Wednesday, May 29, 2024


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2007042889Dr Glen House knows the difficulty of re-connecting with the world after a devas-tating injury, of navi-gating life with a Disability.

House is a quadri-plegic; a ski acci-dent at age 20 cost him the use of his legs and limited the dexterity in his hands. As medical director of the Center for Neuro and Trauma Rehabilitation at Penrose Hospital, he helps patients in similar situations piece their lives back together as they strive for some degree of independence.

Now, he’s reaching out to a wider audience: the 44 million American adults with disabilities. He’s cofounder of Disaboom Inc., which is developing a comprehensive online resource dedicated to transforming the way people with disabilities live.

His partner is J.W. Roth, an investor whose focus is developing and financing startup companies such as Colorado-based AspenBio, a Biotechnology company. Roth is chairman and chief executive officer of Disaboom; House is Disaboom’s medical director.

The two Colorado Springs men have been business partners before. About 2½ years ago, Roth helped House start the Colorado Catheter Co., which developed catheter technologies for the disabled. That company is being sold, said Roth, who declined to disclose details about the deal.

Working with House alerted him to the potential of the disability market, Roth said.

“I realized the size of the market, No. 1, and No. 2, I realized how fragmented it was. There’s a little bit of information over here and a little bit of information over there.”

Disaboom, which incorporated last fall, recently raised nearly $3 million by selling shares to private investors. That money is expected to pay the company’s bills for the next year, Roth said. The company also is going public, driven by House’s desire to give people with disabilities, or “Disaboomers,” the chance to be part of it.

“We could not do this as a nonprofit,” House said. “We wouldn’t survive. It takes somebody to get behind it, raise the money and keep it going.”

The company’s Web site,, is scheduled to launch in August, though company information already is available there. Patient education will be a key component once the site is active.

“There’s not the information available out there to the patient like I’d like to see it,” House said. He wants to provide in-depth information, a sort of online bedside chat that answers patients’ immediate and long-term questions about conditions such as stroke, spinal-cord injury and brain injury.

House is writing some of the core content and contacting doctors across the country to write other parts. Another aspect, he said, will be gathering and interpreting research for patients and doctors.

Disaboom is also intended to foster a sense of community through forums, chat rooms and reviews written by users, from assessments of products for the disabled to reports on the accessibility of restaurants and other businesses.

“You’re rolling the dice when you’re trying to figure out where to go,” House said. “Handicapped accessible, what does that mean? This will be such a useful resource.”

The site, being designed by Denver-based DATA Inc., also will contain job listings. “Our hope is to launch the Web site this fall with over 10,000 jobs specifically for folks with disabilities,” Roth said.

Disaboom faces hefty competition online, from the medical information offered at sites such as WebMD to social-networking sites such as and The idea of Disaboom is to bring those aspects together, providing a comprehensive resource for the disabled where, as the site states, “every tool they’ll want or need will be in one place.”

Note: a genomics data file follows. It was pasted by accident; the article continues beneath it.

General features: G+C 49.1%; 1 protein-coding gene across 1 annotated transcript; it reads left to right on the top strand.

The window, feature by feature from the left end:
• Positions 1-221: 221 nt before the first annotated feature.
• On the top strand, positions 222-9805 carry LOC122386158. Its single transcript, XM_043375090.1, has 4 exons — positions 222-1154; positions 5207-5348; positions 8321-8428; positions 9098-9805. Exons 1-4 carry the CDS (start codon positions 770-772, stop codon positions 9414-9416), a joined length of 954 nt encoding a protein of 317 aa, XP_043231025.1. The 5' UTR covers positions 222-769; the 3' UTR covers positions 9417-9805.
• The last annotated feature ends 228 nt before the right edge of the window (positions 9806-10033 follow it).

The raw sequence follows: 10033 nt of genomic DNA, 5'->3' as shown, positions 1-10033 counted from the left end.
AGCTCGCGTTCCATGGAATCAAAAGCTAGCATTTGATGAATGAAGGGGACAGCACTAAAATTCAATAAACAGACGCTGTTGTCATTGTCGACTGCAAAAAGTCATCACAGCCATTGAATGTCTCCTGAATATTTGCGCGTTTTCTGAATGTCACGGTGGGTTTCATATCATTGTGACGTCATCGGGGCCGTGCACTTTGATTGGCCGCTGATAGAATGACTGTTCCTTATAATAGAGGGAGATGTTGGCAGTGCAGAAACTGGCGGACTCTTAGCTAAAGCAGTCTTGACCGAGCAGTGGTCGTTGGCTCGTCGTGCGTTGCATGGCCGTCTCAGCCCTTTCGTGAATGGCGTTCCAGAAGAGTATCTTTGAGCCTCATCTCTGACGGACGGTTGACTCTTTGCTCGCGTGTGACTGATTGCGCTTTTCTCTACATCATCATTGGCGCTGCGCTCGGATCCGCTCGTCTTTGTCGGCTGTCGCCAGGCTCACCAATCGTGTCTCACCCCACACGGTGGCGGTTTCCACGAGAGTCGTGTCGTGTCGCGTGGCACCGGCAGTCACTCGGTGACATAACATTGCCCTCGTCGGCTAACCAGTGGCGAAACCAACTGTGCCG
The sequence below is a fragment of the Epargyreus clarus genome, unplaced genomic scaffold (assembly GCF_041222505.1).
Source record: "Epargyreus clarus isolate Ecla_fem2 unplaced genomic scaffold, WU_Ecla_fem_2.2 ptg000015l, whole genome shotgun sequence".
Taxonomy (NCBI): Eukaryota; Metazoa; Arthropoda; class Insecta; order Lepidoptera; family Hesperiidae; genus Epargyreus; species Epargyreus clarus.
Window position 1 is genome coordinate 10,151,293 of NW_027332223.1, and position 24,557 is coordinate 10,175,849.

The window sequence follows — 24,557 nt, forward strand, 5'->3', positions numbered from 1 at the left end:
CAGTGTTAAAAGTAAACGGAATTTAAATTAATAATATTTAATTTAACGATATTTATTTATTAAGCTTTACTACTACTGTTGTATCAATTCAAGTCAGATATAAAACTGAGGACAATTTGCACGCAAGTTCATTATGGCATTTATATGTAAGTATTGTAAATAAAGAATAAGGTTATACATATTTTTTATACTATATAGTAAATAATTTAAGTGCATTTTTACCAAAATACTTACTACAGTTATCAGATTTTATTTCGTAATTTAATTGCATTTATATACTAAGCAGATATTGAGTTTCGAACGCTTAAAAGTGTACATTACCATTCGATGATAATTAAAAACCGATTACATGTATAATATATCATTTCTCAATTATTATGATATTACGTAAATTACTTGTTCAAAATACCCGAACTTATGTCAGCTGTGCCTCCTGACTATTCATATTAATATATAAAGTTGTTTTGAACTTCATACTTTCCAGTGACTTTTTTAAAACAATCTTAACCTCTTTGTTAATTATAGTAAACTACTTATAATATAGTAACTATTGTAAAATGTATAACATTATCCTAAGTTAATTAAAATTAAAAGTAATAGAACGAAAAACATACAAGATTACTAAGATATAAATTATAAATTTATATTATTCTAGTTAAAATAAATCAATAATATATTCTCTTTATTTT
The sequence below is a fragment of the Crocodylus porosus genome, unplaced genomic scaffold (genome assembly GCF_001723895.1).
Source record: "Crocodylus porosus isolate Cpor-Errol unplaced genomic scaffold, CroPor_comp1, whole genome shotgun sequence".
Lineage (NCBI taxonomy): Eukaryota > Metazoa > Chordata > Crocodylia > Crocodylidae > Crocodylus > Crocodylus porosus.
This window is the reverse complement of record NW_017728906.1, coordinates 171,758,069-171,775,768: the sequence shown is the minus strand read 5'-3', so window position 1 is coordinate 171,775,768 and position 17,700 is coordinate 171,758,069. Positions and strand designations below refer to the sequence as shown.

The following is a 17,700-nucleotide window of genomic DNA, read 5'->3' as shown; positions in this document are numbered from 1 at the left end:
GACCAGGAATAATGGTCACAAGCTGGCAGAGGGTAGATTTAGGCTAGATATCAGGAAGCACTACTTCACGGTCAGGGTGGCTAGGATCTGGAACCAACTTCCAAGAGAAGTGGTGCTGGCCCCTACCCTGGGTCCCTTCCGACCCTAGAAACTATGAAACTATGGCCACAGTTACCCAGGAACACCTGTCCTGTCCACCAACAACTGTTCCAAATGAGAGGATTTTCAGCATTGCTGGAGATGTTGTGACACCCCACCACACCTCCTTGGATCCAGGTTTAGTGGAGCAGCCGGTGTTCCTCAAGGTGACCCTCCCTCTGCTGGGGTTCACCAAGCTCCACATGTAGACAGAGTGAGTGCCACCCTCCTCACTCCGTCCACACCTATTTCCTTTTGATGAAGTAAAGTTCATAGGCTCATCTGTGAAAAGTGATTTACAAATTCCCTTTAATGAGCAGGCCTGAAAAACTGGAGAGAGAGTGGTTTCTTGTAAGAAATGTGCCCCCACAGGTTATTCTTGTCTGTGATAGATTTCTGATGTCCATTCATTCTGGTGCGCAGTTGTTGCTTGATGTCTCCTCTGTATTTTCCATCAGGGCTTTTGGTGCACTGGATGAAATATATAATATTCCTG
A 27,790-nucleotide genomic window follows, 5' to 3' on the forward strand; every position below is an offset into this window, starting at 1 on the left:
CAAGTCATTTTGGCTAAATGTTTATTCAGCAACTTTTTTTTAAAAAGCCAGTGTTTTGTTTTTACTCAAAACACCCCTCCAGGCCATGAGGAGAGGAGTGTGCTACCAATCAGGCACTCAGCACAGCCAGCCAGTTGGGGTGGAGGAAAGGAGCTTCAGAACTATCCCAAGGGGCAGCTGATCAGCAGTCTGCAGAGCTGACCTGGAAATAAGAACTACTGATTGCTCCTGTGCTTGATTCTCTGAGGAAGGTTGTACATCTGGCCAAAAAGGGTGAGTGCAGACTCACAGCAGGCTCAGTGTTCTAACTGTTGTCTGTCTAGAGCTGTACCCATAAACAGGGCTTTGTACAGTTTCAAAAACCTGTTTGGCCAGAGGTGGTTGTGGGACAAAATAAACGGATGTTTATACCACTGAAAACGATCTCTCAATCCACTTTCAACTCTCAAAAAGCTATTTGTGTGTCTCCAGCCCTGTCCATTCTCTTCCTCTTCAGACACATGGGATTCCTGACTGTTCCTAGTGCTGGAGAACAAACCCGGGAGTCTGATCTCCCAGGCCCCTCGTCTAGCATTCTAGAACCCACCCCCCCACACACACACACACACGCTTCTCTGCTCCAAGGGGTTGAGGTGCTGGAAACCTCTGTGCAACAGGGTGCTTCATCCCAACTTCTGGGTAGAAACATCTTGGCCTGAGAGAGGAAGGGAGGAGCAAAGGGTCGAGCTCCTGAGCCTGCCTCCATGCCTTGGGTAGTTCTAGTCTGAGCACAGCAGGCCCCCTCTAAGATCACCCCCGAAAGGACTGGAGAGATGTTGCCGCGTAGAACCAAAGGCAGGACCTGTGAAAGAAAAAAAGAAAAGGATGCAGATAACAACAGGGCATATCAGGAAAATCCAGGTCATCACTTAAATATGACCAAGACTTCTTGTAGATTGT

Disaboom users won’t be charged; revenue will come from advertisers.

“We have created a relationship with advertisers that you won’t be charged until we bring users,” Roth said. Disaboom’s registration statement with the Securities and Exchange Commission said it doesn’t expect to generate significant advertising revenues until six to 12 months after the site launches.

“Our whole mission is dependent on being able to attract loyal, continuous users,” Roth said. The goal is to bring at least 2 million unique visitors to the site in the first year.

Nearly 5.8 million shares in the company, at a price of $.50 a share, were bought by investors in the recent private placement. They’ll be free to trade those shares on the OTC Bulletin Board, possibly starting as soon as next week, under the symbol DSBO.

“It is smaller than the Nasdaq and the New York Stock Exchange by a fairly good margin,” Roth said of the OTC Bulletin Board. “Its design is for junior companies, and that’s exactly where we’re at.”



Disaboom Inc. has several plans for informing the millions of disabled Americans about its Web site.

One is a program to put Disaboom high on search-engine results, said J.W. Roth, chairman and chief executive officer of the new company. Paralympian Muffy Davis, meanwhile, will serve as the face of Disaboom and spread the word at meetings across the country with groups of people with disabilities.

Disaboom is also starting a Colorado Springs-based marketing division with plans to hire 10 to 15 “Web strategists” to do viral marketing.

“The whole goal of that team is to flood the Internet with Disaboom,” Roth said. The company is looking for Internet-savvy people with disabilities to fill those jobs.

“We want to practice what we preach, and part of that is hiring people that have these disabilities,” Roth said.

For more information, call (720) 279-2549.

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